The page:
President Buhari has made a pastime out of blaming his predecessor. He really should get on with the job he was elected to do.
In July, 2015, the President recounted a rather gloomy picture of the state of affairs when he assumed duties as the nation's number one citizen.
“This culture of 100 days is bringing so much pressure with treasury virtually empty, with debts in millions of dollars; with state workers and even federal workers not paid their salaries…it is such a disgrace for Nigeria. I think Nigeria should be in a position to even pay its workers.
“This bad management that we find ourselves in, we really need your help....." , Buhari lamented.
Buhari’s predecessor, Goodluck Jonathan, was quick to push back on claims that he left an empty treasury.
“Nigeria is a fairly robust economy,” Jonathan said, barely believing his own words.
“But sometimes, we over politicize some issues and make it look so bad. It was not that bad. Some people ask questions like I was the President of Nigeria since independence; I was the President for five years.
“It is not true; there is no way that Buhari would have inherited an empty treasury and at the same time give bailout to the states. It’s not possible,” Jonathan flared.
Jonathan also predicted that he’s going to be investigated and possibly tried for the wanton corruption that was perpetrated during his reign.
“Of course, obviously, I would be investigated. In fact, I am being investigated. Investigations are going on. I would not want to make certain comments because government is working,” said the erstwhile President.
Buhari’s media aides and Ministers have also wasted little time in telling Nigerians how bare the treasury was when they unpacked their wares into the Villa.
On Thursday, November 3, 2016, President Buhari went down that 'empty treasury lane' again.
According to the President, he almost took to his heels when an empty treasury stared him in the face upon assumption of office.
Said Buhari: “Actually, I felt like absconding because 27 out of 36 states in Nigeria couldn’t pay salaries and we know they have no other source than to depend on salaries.
“And I asked: ‘any savings?’ I was told there was no savings. And I asked : what have you done on agriculture, power, rail, roads? Nothing. You know more than I do because you move around. I have not been moving around since after elections but you do. How many of the Trunk A roads are still good enough? How much power do we have, although there are some elements of sabotage?
“I was told the money was used to import food and fuel. I didn’t believe the answer and I still don’t believe it”.
It's been akin to watching kids play the blame game out in the park.
When majority of Nigerians voted out Jonathan last year, they expected better from his successor.
Buhari was handed the mandate precisely because everyone knew the treasury had been stripped bare by Jonathan and Company.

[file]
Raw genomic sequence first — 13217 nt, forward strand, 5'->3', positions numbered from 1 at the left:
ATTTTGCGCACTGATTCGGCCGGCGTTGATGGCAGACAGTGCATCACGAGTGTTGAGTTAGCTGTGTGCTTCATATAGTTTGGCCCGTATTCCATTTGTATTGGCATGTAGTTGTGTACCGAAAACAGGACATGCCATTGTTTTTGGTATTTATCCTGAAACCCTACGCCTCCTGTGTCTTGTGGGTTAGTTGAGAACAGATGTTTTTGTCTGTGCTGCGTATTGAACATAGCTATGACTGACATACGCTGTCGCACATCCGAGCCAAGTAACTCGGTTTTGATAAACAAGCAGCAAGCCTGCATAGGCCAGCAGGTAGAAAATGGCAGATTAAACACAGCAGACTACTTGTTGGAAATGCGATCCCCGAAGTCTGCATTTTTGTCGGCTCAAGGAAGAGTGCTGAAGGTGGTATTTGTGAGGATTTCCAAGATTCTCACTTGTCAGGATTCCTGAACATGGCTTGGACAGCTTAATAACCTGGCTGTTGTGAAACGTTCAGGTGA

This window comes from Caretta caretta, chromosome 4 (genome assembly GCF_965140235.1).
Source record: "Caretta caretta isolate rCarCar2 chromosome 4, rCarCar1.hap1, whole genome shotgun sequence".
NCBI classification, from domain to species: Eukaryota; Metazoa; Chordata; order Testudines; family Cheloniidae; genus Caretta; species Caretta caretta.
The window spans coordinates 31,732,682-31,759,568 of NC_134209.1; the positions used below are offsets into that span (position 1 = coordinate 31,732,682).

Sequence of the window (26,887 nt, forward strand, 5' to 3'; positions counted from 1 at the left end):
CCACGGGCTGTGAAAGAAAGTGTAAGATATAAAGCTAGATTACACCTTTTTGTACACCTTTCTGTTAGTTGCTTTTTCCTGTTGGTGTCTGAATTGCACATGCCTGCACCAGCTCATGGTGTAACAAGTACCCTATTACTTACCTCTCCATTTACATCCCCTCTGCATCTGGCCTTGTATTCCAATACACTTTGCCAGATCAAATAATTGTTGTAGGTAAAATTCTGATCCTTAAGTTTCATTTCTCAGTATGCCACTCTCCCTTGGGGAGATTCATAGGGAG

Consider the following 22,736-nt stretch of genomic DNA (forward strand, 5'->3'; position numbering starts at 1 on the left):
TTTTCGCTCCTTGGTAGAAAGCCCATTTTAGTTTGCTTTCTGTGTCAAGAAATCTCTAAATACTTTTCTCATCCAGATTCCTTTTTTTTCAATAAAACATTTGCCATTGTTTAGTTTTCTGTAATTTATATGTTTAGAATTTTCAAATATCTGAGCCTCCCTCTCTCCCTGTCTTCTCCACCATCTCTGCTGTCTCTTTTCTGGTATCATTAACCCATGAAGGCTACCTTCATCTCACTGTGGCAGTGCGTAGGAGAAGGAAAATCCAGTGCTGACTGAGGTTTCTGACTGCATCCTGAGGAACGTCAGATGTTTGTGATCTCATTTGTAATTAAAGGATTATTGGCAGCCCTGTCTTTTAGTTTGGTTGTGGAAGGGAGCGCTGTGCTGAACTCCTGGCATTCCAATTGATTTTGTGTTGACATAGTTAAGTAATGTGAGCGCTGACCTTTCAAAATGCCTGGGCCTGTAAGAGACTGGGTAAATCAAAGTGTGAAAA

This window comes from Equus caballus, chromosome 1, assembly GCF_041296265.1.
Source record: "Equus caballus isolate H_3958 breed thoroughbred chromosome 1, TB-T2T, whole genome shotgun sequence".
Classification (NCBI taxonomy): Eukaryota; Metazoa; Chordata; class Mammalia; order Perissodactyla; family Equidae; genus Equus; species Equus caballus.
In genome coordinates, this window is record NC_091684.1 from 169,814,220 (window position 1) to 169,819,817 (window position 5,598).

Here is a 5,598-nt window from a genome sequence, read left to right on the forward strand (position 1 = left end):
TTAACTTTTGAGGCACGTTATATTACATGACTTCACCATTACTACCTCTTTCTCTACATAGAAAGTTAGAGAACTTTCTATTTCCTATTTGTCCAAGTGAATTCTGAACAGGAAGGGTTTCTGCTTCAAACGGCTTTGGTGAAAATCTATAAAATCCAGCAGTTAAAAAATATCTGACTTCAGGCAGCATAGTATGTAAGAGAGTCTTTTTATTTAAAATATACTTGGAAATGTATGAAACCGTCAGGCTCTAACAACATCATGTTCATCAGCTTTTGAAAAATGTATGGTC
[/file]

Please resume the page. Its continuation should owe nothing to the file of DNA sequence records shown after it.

Most were willing to admit that Jonathan was poor as President and hedged their bets on Buhari overseeing a turnaround.
In the run up to the general elections last year, Nigeria’s economy was already heading south.
The Naira was depreciating faster than the time it will take you to jump from your bed and the global price of oil was plunging just as fast.
Nigeria's obsession with a single product for its export proceeds, had finally caught up with her. Everyone knew this day will come.
Buhari and his co-travelers in the All Progressives Congress (APC) knew exactly what they were asking for when they criss-crossed the length and breadth of this country to solicit votes.
They knew exactly what they were going to be walking into in Aso Rock should they win.
Buhari and his APC had campaigned on a change mantra.
That meant they knew things were bad and asked for help from the voting public to help change the state of play in the country.
Which is why all these excuses bordering on “empty treasury and looting of the country” under Jonathan are beginning to sound hollow, well-worn and bare-boned.
There are no longer tenable, one year in the life of an administration that promised to ring the changes.
Jonathan now belongs in our past--as he should.
We may choose to revisit his deeds as President, now or in the nearest future, but Buhari still has a country to run. He must never lose sight of that.
“Whatever the scale of the problem, the important thing is how one tackles it. Accordingly, this administration is committed to finding lasting solutions to our economic/structural imbalance”, the President added in a bid to walk back his comments of gloom.
“Let us have faith in our great nation that we will come out of this recession vibrant and strong. I am glad that the report presented today has given us reason to keep faith in our ability to overcome our challenges”.
Get on with the job, Mr. President!
The kitchen was always going to be hot for anyone who took over from Jonathan.
If Buhari and his team knew they couldn’t stand the heat, they had no business hauling themselves into the cauldron in the first instance.